New Labour is a major disappointment. Despite the benign economic inheritance that contrasts very strongly with the difficulties with which the Wilson and Callaghan governments had to grapple, we have to conclude that there is a nastiness of style, a centralization of control, a lack of concern for inequality and a support for extremist US foreign policy that makes New Labour more the creature of the hegemony of the Thatcher era than the creator of a new settlement.

It is also notable that when people seek to resist privatization of their schools, cruelty to asylum seekers, the undermining of civil liberties or an immoral foreign policy, the Left's capacity to organize and resist is weakened because it is a supposedly Labour government that is bringing forward these policies. And thus the Labour Party which is the creation of 100 years of struggle by British people to create a more just society and more equitable international order has been weakened and undermined at the hands of the New Labour project.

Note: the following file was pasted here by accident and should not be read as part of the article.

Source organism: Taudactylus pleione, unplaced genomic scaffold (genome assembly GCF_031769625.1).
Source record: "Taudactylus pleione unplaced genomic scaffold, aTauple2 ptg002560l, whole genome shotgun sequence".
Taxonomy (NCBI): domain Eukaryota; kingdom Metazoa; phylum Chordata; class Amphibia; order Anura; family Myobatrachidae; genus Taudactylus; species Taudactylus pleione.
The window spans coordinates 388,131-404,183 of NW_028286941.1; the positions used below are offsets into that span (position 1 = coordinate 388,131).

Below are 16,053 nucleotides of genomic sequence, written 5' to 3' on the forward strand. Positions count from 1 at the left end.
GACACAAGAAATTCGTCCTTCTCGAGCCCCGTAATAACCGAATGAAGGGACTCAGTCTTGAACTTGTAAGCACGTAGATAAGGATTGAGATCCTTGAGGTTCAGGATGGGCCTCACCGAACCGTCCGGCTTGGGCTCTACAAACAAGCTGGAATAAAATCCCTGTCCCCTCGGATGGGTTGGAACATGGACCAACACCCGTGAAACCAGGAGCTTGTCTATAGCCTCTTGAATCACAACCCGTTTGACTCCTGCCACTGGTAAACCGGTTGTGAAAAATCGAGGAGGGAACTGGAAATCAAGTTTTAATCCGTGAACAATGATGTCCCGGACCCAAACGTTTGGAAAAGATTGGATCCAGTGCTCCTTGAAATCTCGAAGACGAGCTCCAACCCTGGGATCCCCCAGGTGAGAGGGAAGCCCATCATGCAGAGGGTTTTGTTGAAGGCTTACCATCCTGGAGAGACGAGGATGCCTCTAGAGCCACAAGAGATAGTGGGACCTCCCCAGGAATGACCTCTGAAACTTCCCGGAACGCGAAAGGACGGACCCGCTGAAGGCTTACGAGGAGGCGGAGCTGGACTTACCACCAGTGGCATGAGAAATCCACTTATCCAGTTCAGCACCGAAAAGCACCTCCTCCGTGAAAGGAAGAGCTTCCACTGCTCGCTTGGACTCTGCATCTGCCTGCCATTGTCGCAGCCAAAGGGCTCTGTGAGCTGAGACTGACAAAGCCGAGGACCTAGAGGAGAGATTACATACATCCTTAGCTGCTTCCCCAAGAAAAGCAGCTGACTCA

It is not just in the UK that there is disenchantment with politics. Right across the OECD countries, the turnout in elections is falling; there is a broad disbelief in politics and a sense that there is little choice. There is also a growth of inequality worldwide. One part of the explanation is the impact of globalization and realization that old leftwing nostrums do not work in the face of the intensification of global competition. Thus we need new thinking and a renewal of political debate. But this is almost impossible in the face of a deep dumbing down of politics, as 24-hour media leads to agenda setting through media management. It is notable that increasingly figures with media appeal rather than strong moral or intellectual ability have risen to the fore: Blair, Bush, Berlusconi and the rest.